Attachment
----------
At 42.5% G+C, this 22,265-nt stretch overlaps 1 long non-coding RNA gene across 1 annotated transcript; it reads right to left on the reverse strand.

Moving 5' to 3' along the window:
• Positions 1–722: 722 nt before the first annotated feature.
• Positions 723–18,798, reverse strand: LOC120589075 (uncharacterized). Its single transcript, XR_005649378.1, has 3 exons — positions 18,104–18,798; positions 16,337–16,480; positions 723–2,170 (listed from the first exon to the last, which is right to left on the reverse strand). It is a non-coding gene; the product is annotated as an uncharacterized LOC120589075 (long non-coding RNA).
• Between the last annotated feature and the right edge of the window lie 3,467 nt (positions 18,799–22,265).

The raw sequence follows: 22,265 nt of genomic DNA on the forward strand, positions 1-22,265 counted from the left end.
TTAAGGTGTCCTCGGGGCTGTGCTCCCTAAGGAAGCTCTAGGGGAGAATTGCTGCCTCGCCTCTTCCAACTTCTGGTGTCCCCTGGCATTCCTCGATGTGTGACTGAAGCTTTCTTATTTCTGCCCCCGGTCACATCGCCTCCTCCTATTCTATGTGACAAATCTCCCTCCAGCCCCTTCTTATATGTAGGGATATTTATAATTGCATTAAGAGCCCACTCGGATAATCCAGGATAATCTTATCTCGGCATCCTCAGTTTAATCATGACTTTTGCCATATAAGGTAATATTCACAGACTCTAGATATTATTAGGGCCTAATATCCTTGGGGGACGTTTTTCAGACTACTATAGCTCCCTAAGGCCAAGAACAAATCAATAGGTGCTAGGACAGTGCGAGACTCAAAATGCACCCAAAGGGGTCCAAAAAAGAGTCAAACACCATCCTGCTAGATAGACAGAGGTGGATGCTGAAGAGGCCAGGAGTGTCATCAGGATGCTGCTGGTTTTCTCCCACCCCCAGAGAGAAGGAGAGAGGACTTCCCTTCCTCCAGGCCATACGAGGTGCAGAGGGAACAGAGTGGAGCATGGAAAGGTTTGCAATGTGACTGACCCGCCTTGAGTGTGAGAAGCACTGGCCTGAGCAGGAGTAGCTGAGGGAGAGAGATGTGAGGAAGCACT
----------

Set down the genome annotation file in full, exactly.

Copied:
At 42.5% G+C, this 22,265-nt stretch overlaps 1 long non-coding RNA gene across 1 annotated transcript; it reads right to left on the reverse strand.

Moving 5' to 3' along the window:
• Positions 1–722: 722 nt before the first annotated feature.
• Positions 723–18,798, reverse strand: LOC120589075 (uncharacterized). Its single transcript, XR_005649378.1, has 3 exons — positions 18,104–18,798; positions 16,337–16,480; positions 723–2,170 (listed from the first exon to the last, which is right to left on the reverse strand). It is a non-coding gene; the product is annotated as an uncharacterized LOC120589075 (long non-coding RNA).
• Between the last annotated feature and the right edge of the window lie 3,467 nt (positions 18,799–22,265).

The raw sequence follows: 22,265 nt of genomic DNA on the forward strand, positions 1-22,265 counted from the left end.
TTAAGGTGTCCTCGGGGCTGTGCTCCCTAAGGAAGCTCTAGGGGAGAATTGCTGCCTCGCCTCTTCCAACTTCTGGTGTCCCCTGGCATTCCTCGATGTGTGACTGAAGCTTTCTTATTTCTGCCCCCGGTCACATCGCCTCCTCCTATTCTATGTGACAAATCTCCCTCCAGCCCCTTCTTATATGTAGGGATATTTATAATTGCATTAAGAGCCCACTCGGATAATCCAGGATAATCTTATCTCGGCATCCTCAGTTTAATCATGACTTTTGCCATATAAGGTAATATTCACAGACTCTAGATATTATTAGGGCCTAATATCCTTGGGGGACGTTTTTCAGACTACTATAGCTCCCTAAGGCCAAGAACAAATCAATAGGTGCTAGGACAGTGCGAGACTCAAAATGCACCCAAAGGGGTCCAAAAAAGAGTCAAACACCATCCTGCTAGATAGACAGAGGTGGATGCTGAAGAGGCCAGGAGTGTCATCAGGATGCTGCTGGTTTTCTCCCACCCCCAGAGAGAAGGAGAGAGGACTTCCCTTCCTCCAGGCCATACGAGGTGCAGAGGGAACAGAGTGGAGCATGGAAAGGTTTGCAATGTGACTGACCCGCCTTGAGTGTGAGAAGCACTGGCCTGAGCAGGAGTAGCTGAGGGAGAGAGATGTGAGGAAGCACT